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« New Home Sales Could Be Better Than They Look | Main | Is Your Management Team Prepared for Recession? »

January 29, 2008

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Comments

LJR

Looks like the y axis of the first graph is mislabeled. Shouldn't that read "percent of all houses"?

Bill Conerly

LJR, good eye. That y label for the upper chart should be percent of all non-rental housing.

Thanks, Bill

Tom Canavan Pelham, NC

"and you cannot move housing from areas of excess to areas of demand. "

actually you can and should. On the subject of tear downs, according to the EPA there are about 300,000 a year, each has a median value of $225,000 (apppx) for a total wasted opportunity to recycle, create jobs and help the housing market recover of over $67 Billion.

Contact The Benefactor Project. We want all of the houses America wants to tear down to create jobs and homeownership opportunities for those without them.
Thanks
Tom Canavan
www.thebenefactorproject.com

Wayne Pruner

I agree that inventory of housing needs to be reduced before prices stabilize. Interest rates dropped below 5% today. That should help move some houses. I hope there are some smart investors taking advantage of this opprotunity.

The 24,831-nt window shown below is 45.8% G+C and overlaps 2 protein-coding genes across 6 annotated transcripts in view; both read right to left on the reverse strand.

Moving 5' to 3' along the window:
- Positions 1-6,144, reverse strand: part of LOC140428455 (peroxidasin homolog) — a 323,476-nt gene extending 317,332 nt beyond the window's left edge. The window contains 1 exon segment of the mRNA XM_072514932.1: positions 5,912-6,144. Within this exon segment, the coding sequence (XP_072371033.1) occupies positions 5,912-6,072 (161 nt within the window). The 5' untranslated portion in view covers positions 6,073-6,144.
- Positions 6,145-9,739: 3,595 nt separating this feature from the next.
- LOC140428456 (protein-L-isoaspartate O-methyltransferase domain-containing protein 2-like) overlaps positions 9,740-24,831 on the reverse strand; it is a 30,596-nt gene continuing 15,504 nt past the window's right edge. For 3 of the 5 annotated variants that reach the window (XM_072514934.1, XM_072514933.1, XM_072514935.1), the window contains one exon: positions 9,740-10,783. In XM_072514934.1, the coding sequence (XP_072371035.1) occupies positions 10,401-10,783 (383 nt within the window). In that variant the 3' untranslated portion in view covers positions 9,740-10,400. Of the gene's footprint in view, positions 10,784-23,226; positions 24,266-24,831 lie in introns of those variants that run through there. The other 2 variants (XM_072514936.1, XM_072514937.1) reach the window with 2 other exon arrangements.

I appreciate your stab at some good news. It's still pretty bleak out there.

Laurence Hunt

Bill Fleckenstein has a nice analysis of this problem. 1. Central bank profligacy created a housing bubble. 2. Too many people bought homes they can't afford. 3. In many cases, home equity is now declining; not uncommonly it is negative for homes purchased at the peak of the bubble. 4. Prices will adjust to what people can afford to pay - that will be lower, and much lower in some regions. 5. Homebuilding will not be a good business for probably many years to come.

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